The infill and redevelopment drilling program is underway that will support YE 2023 production guidance of up to 105K BOPD. There should be an uplift from the narrower WCS discount as well. Netbacks for Q-2 should be on the order of $45 per bbl for Q-2, if this holds up or an uplift of about $10 per barrel times their daily production.
One of the things that is driving higher netbacks for MEG is low fuel-gas costs. There is no reason to think this will change much in 2023, as noted in the Weekly Gas Storage report put out by the EIA. This week we injected 49 BCF, down from 62 BCF the week before, so there is definitely an observable down slope here that may be aggravated by a fall-off in drilling. We will see.
The narrower WCS discount is also core to this thesis. The discount has narrowed thanks to anticipation of the end of the SPR releases, an increase of refinery demand in the summer months, and perhaps increased purchases to refill the SPR – we will see about that as well. If inventories do tank as prognosticated, oil will be outside the range the administration has said it will buy.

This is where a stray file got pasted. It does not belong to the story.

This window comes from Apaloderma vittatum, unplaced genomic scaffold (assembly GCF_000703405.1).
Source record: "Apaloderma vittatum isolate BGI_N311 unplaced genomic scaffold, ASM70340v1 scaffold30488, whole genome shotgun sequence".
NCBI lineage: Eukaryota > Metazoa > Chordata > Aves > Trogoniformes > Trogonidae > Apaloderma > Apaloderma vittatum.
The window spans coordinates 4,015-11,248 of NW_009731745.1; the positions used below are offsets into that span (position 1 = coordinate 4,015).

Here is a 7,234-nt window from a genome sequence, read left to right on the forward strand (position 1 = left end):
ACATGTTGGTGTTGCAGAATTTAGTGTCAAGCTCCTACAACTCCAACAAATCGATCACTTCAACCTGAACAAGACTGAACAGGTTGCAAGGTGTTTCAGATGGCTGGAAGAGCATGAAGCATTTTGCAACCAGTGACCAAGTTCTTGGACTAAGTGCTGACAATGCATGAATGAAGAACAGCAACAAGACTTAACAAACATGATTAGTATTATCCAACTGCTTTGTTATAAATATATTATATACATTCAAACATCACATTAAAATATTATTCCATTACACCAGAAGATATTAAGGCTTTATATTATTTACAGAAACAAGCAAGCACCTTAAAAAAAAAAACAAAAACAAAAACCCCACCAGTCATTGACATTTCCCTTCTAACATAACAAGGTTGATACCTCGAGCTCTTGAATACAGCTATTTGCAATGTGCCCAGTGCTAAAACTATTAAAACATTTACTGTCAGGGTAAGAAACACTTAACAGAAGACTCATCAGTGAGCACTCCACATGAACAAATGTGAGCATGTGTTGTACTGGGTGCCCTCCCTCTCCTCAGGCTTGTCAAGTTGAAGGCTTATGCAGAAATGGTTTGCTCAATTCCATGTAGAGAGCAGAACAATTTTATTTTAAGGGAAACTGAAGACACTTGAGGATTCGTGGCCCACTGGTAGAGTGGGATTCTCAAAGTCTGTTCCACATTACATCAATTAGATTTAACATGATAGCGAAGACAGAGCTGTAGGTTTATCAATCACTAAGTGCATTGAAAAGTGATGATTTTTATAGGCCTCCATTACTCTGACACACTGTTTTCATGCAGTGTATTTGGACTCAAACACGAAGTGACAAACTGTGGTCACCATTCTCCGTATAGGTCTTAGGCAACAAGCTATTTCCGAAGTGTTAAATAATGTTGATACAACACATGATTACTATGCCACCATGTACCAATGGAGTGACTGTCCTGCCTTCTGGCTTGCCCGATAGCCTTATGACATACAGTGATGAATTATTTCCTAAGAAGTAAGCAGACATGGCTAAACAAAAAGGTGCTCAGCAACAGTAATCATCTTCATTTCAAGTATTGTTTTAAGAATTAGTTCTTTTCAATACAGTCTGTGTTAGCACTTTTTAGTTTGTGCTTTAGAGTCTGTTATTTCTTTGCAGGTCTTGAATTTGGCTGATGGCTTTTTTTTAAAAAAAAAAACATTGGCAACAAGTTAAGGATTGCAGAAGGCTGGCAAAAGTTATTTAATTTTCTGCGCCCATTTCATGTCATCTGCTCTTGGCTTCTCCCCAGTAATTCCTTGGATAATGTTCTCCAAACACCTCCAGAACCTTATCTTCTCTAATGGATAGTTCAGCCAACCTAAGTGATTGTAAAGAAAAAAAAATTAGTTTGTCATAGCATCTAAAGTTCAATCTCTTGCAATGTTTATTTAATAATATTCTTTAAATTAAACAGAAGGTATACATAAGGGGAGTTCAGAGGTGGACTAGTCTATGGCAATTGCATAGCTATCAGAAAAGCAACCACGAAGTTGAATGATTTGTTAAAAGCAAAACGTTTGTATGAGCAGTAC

Company facilities at Christina Lake are moving to a post-payout structure that will increase the government’s take on Bitumen. The slide below breaks down a sample calculation. For reference MEG paid about $225 mm CAD in 2022 with a reference price of $122 for WTI. This is another reason we are rating MEG a hold, to see the actual effect the post-payout royalties have on AFF for Q-2.
MEG is currently trading at 5X EV/EBITDA and $57K per flowing barrel. Neither of those are off-putting, but we should take into account the hit, the turnaround will deliver to daily output.
With daily production of as low as 84K BOPD, EBITDA could decline below $211K for Q-1, and raise the EBITDA multiple by several points on a forward basis, and the P/FB to $64K per barrel. When you combine the increases in royalties are going to be due henceforth, there are just too many variables in play right now to accurately assess cash flow or AFF.
On that basis, I think the plan is to hold at current levels, to see how this comes out, and be ready to scoop up shares of MEG afterward.
Editor’s Note: This article discusses one or more securities that do not trade on a major U.S. exchange. Please be aware of the risks associated with these stocks.